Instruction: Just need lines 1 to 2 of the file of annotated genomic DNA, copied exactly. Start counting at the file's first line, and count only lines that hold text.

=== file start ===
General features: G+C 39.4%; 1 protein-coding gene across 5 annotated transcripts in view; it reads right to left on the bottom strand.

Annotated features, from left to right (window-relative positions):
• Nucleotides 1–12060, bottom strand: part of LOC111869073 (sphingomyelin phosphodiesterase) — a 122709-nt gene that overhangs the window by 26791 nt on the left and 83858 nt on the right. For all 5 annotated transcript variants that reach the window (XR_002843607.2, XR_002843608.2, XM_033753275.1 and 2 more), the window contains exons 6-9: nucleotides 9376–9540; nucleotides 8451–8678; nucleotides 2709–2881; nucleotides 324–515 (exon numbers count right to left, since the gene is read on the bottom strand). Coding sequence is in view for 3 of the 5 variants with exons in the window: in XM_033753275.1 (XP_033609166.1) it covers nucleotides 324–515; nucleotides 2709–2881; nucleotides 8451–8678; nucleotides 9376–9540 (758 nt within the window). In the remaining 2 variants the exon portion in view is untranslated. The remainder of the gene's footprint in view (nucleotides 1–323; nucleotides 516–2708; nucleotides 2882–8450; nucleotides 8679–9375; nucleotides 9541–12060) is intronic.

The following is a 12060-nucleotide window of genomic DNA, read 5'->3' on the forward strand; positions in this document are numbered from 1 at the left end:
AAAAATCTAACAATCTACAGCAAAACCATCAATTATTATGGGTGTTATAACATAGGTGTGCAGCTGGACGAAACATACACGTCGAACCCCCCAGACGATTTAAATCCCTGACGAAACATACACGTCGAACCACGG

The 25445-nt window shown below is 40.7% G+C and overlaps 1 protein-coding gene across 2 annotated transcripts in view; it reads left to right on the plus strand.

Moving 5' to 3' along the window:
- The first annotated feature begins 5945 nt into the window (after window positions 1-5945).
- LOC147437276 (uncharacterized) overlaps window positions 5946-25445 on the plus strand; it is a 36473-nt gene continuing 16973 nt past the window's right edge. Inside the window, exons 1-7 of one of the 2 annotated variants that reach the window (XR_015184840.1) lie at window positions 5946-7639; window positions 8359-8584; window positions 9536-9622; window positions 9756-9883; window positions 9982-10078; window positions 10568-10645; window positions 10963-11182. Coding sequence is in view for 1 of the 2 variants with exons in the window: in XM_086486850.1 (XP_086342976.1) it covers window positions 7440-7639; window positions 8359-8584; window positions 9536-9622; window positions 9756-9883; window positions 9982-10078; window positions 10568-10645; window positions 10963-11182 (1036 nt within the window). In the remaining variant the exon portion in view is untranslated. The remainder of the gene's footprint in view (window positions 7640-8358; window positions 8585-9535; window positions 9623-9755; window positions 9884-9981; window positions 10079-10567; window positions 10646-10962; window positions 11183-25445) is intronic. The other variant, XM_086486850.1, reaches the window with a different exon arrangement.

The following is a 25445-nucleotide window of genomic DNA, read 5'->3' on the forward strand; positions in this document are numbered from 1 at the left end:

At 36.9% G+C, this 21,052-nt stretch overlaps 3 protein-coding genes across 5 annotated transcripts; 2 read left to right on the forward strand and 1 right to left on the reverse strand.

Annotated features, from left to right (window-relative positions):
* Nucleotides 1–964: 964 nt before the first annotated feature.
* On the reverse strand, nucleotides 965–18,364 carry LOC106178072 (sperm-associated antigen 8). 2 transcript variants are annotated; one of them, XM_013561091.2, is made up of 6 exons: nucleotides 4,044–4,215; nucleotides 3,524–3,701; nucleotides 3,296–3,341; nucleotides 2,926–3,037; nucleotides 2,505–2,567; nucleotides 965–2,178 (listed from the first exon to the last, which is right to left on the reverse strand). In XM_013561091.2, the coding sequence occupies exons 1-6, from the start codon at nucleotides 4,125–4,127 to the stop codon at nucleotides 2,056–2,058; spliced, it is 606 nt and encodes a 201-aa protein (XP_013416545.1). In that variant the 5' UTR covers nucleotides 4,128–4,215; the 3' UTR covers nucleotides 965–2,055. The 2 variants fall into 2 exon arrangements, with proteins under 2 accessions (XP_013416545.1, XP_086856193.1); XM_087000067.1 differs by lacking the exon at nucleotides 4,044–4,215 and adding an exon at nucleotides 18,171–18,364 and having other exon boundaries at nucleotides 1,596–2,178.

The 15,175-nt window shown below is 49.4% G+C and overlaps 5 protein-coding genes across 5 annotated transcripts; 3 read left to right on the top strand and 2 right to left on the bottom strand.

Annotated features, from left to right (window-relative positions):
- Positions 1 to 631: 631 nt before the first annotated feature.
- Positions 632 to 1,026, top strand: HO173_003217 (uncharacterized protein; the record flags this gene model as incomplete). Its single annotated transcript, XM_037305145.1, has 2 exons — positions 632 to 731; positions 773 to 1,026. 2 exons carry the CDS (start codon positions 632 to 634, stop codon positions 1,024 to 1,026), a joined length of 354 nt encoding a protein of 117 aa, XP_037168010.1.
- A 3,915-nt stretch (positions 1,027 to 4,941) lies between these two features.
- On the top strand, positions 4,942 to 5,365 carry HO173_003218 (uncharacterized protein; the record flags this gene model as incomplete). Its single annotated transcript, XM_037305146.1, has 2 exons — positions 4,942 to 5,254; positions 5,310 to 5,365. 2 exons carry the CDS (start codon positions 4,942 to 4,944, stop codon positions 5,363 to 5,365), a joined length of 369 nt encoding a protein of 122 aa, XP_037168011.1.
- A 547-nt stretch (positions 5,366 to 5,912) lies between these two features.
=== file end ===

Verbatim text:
General features: G+C 39.4%; 1 protein-coding gene across 5 annotated transcripts in view; it reads right to left on the bottom strand.

Annotated features, from left to right (window-relative positions):